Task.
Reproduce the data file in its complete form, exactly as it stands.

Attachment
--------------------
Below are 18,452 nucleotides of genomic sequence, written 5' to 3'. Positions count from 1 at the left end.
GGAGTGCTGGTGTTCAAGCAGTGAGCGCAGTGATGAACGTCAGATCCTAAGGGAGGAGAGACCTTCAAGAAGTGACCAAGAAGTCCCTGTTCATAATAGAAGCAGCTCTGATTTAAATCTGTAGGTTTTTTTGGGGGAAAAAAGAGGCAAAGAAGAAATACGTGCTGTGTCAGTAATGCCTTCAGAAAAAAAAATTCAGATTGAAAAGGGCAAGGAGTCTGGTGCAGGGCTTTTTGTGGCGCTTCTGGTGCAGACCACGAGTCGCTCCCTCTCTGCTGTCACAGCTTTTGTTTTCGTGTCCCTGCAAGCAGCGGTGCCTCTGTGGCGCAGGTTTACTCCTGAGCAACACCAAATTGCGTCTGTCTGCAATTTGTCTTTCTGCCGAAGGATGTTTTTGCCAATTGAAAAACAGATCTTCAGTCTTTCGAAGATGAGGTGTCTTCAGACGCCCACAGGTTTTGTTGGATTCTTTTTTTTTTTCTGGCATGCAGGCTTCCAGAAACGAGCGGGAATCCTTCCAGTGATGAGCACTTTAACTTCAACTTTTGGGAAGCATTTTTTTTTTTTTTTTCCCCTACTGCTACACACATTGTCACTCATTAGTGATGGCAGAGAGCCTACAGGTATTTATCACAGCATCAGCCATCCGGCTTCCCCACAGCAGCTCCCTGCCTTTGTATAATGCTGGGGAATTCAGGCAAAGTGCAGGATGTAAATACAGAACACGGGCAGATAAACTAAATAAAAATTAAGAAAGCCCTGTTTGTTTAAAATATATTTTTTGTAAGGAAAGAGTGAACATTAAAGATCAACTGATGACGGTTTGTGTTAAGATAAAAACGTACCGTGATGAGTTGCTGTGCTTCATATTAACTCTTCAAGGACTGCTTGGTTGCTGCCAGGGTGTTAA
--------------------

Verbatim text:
Below are 18,452 nucleotides of genomic sequence, written 5' to 3'. Positions count from 1 at the left end.
GGAGTGCTGGTGTTCAAGCAGTGAGCGCAGTGATGAACGTCAGATCCTAAGGGAGGAGAGACCTTCAAGAAGTGACCAAGAAGTCCCTGTTCATAATAGAAGCAGCTCTGATTTAAATCTGTAGGTTTTTTTGGGGGAAAAAAGAGGCAAAGAAGAAATACGTGCTGTGTCAGTAATGCCTTCAGAAAAAAAAATTCAGATTGAAAAGGGCAAGGAGTCTGGTGCAGGGCTTTTTGTGGCGCTTCTGGTGCAGACCACGAGTCGCTCCCTCTCTGCTGTCACAGCTTTTGTTTTCGTGTCCCTGCAAGCAGCGGTGCCTCTGTGGCGCAGGTTTACTCCTGAGCAACACCAAATTGCGTCTGTCTGCAATTTGTCTTTCTGCCGAAGGATGTTTTTGCCAATTGAAAAACAGATCTTCAGTCTTTCGAAGATGAGGTGTCTTCAGACGCCCACAGGTTTTGTTGGATTCTTTTTTTTTTTCTGGCATGCAGGCTTCCAGAAACGAGCGGGAATCCTTCCAGTGATGAGCACTTTAACTTCAACTTTTGGGAAGCATTTTTTTTTTTTTTTTCCCCTACTGCTACACACATTGTCACTCATTAGTGATGGCAGAGAGCCTACAGGTATTTATCACAGCATCAGCCATCCGGCTTCCCCACAGCAGCTCCCTGCCTTTGTATAATGCTGGGGAATTCAGGCAAAGTGCAGGATGTAAATACAGAACACGGGCAGATAAACTAAATAAAAATTAAGAAAGCCCTGTTTGTTTAAAATATATTTTTTGTAAGGAAAGAGTGAACATTAAAGATCAACTGATGACGGTTTGTGTTAAGATAAAAACGTACCGTGATGAGTTGCTGTGCTTCATATTAACTCTTCAAGGACTGCTTGGTTGCTGCCAGGGTGTTAA